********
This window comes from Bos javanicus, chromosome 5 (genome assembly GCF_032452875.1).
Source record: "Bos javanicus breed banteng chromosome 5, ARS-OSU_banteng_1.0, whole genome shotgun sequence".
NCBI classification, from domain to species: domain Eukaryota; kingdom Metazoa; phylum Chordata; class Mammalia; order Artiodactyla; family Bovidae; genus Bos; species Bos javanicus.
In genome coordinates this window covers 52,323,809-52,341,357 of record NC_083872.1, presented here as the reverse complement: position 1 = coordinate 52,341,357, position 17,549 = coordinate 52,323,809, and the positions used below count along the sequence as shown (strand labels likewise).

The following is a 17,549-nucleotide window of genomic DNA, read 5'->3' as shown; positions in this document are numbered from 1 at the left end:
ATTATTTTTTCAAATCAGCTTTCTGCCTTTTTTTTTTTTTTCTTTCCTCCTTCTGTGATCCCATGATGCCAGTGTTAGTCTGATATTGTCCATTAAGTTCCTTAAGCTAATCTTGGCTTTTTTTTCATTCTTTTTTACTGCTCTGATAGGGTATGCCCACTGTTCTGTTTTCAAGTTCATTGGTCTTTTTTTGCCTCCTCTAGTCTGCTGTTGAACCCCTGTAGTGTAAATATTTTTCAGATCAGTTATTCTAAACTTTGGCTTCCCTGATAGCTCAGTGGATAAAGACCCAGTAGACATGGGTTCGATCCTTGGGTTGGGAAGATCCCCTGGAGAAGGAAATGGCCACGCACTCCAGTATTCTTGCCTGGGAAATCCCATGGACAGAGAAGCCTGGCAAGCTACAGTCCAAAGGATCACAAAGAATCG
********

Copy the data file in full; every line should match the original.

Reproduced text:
This window comes from Bos javanicus, chromosome 5 (genome assembly GCF_032452875.1).
Source record: "Bos javanicus breed banteng chromosome 5, ARS-OSU_banteng_1.0, whole genome shotgun sequence".
NCBI classification, from domain to species: domain Eukaryota; kingdom Metazoa; phylum Chordata; class Mammalia; order Artiodactyla; family Bovidae; genus Bos; species Bos javanicus.
In genome coordinates this window covers 52,323,809-52,341,357 of record NC_083872.1, presented here as the reverse complement: position 1 = coordinate 52,341,357, position 17,549 = coordinate 52,323,809, and the positions used below count along the sequence as shown (strand labels likewise).

The following is a 17,549-nucleotide window of genomic DNA, read 5'->3' as shown; positions in this document are numbered from 1 at the left end:
ATTATTTTTTCAAATCAGCTTTCTGCCTTTTTTTTTTTTTTCTTTCCTCCTTCTGTGATCCCATGATGCCAGTGTTAGTCTGATATTGTCCATTAAGTTCCTTAAGCTAATCTTGGCTTTTTTTTCATTCTTTTTTACTGCTCTGATAGGGTATGCCCACTGTTCTGTTTTCAAGTTCATTGGTCTTTTTTTGCCTCCTCTAGTCTGCTGTTGAACCCCTGTAGTGTAAATATTTTTCAGATCAGTTATTCTAAACTTTGGCTTCCCTGATAGCTCAGTGGATAAAGACCCAGTAGACATGGGTTCGATCCTTGGGTTGGGAAGATCCCCTGGAGAAGGAAATGGCCACGCACTCCAGTATTCTTGCCTGGGAAATCCCATGGACAGAGAAGCCTGGCAAGCTACAGTCCAAAGGATCACAAAGAATCG